Beirut: Since 2011 Syria has been ravaged by a war which has killed 370,000 people and displaced millions.
Here are some key facts about the country ruled since 2000 by President Bashar al-Assad.
– Devastating conflict –
Syria’s civil war was sparked by the Assad regime’s bloody repression of peaceful pro-democracy protests.
It has since spiralled into a complex conflict involving rebels, jihadists and foreign powers.
Opposition fighters and jihadists overran large parts of the country in the first years of war.
But since Russia’s military intervened by Assad’s side in 2015, the regime has notched up a series of victories against them.
The government is also backed by Iran and the Lebanese Shiite group Hezbollah.
By late 2018, the regime was back in control of nearly two-thirds of the country.
The fighting has forced more than half of Syria’s pre-war population of 23 million to flee their homes.
More than six million Syrians have been displaced inside their country, the United Nations says.
More than five million have fled abroad, mostly to neighbouring Turkey, Jordan and Lebanon, its says.
Tens of thousands of Syrians have been arrested, abducted or listed as missing.
– Economy in tatters –
The war is estimated to have set Syria’s economy back by three decades, destroying infrastructure and paralysing the production of electricity and oil.
Whole areas and towns lie in ruins.
Its industry has been shattered and exports fell by 92 percent between 2011 and 2015, dropping from $7.9 billion to $631 million in value, according to the World Bank.
In August 2018, the United Nations estimated the cost of war damage at $400 billion (345 billion euros).
According to the World Food Programme, some 6.5 million people in Syria are suffering from lack of food.
– Independent since 1946 –
From 1516, Syria was part of the Ottoman Empire. When the empire was dismantled after defeat in World War I, Syria was placed under a French mandate.
The country gained independence in April 1946.
In March 1949, the first of several coups took place, leading to a period of political instability.
In February 1958, Syria and Egypt merged to form the short-lived United Arab Republic (UAR), which Damascus left in 1961.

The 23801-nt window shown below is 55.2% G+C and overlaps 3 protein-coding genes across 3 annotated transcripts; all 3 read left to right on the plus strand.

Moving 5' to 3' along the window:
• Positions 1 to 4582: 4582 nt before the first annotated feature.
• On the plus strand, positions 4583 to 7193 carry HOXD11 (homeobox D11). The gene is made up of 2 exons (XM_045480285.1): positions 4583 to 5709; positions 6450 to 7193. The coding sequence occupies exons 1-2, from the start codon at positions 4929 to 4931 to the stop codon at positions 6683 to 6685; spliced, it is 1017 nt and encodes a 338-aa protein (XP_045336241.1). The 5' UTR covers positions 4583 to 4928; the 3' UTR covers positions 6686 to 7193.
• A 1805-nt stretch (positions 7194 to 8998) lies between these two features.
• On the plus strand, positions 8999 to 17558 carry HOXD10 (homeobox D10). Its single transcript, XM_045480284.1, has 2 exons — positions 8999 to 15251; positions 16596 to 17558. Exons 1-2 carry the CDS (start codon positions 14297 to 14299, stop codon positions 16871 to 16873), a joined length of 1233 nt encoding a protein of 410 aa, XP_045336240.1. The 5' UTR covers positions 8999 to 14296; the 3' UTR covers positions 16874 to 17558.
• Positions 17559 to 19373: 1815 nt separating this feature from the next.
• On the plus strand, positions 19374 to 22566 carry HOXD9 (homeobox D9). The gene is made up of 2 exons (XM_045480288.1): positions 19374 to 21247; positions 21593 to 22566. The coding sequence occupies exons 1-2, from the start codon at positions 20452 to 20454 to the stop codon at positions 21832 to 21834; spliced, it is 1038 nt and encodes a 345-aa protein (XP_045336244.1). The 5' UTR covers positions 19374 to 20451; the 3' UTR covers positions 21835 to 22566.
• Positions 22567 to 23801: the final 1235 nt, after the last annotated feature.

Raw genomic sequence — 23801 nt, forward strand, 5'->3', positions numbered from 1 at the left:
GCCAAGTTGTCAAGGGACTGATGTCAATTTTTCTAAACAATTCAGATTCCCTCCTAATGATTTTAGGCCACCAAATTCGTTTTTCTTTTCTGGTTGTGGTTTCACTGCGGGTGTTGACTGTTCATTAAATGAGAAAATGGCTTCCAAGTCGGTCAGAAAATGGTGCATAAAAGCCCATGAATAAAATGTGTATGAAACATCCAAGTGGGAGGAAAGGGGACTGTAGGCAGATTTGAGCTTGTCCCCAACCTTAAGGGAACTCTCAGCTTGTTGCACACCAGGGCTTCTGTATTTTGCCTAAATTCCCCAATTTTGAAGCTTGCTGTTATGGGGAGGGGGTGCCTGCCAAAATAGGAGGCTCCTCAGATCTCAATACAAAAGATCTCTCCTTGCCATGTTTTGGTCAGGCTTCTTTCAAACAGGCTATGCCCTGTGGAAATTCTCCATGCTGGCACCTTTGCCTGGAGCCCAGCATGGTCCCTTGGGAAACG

– Assads in power –
In March 1963, the socialist Arab Baath party came to power, after a military putsch, and enforced martial law.
The defence minister, General Hafez al-Assad, seized power in November 1970.
Four months later, he became the first Syrian head of state from the minority Alawite community, a branch of Shiite Islam which makes up around 10 percent of the population of mainly Sunni Muslim Syria.
In February 1982, the regime clamped down on an Islamist insurgency in the central town of Hama. For around a month, it was gripped by rioting and a crackdown by an elite paramilitary force commanded by Assad’s brother, Rifaat, that left thousands dead.
In 2000, on the death of his father, Bashar al-Assad was named president after an election in which he was the sole candidate.
– War with Israel –
Syria is officially in a state of war with Israel, which since 1967 has occupied most of Syria’s Golan Heights, annexing it in 1981.
Since the start of the conflict in Syria, Israel has carried out numerous air raids against Assad’s regime and also against his allies, Iran and Hezbollah.
– Lebanon –
The Syrian army entered Lebanon on June 1, 1976, one year into its civil war, at the request of the Christians who were losing the battle against Palestinian and Muslim forces.
Two years later, it turned against the Christians, going on to hold two-thirds of Lebanese territory and become for nearly 30 years the main foreign power-broker, with thousands of troops in the country.
It was forced to withdraw its deployment after the February 2005 assassination of former Lebanese prime minister Rafik Hariri, which some linked to Damascus.
– Heritage in danger –
Syria’s extraordinary archeological heritage has been a victim of the war and also of theft and looting, with the jihadist Islamic State group ravaging numerous sites.
UNESCO has six Syrian sites on its list of endangered heritage, including Aleppo, Damascus, the ancient desert town of Palmyra, and the Crusader fortress near Homs known as Crac des Chevaliers.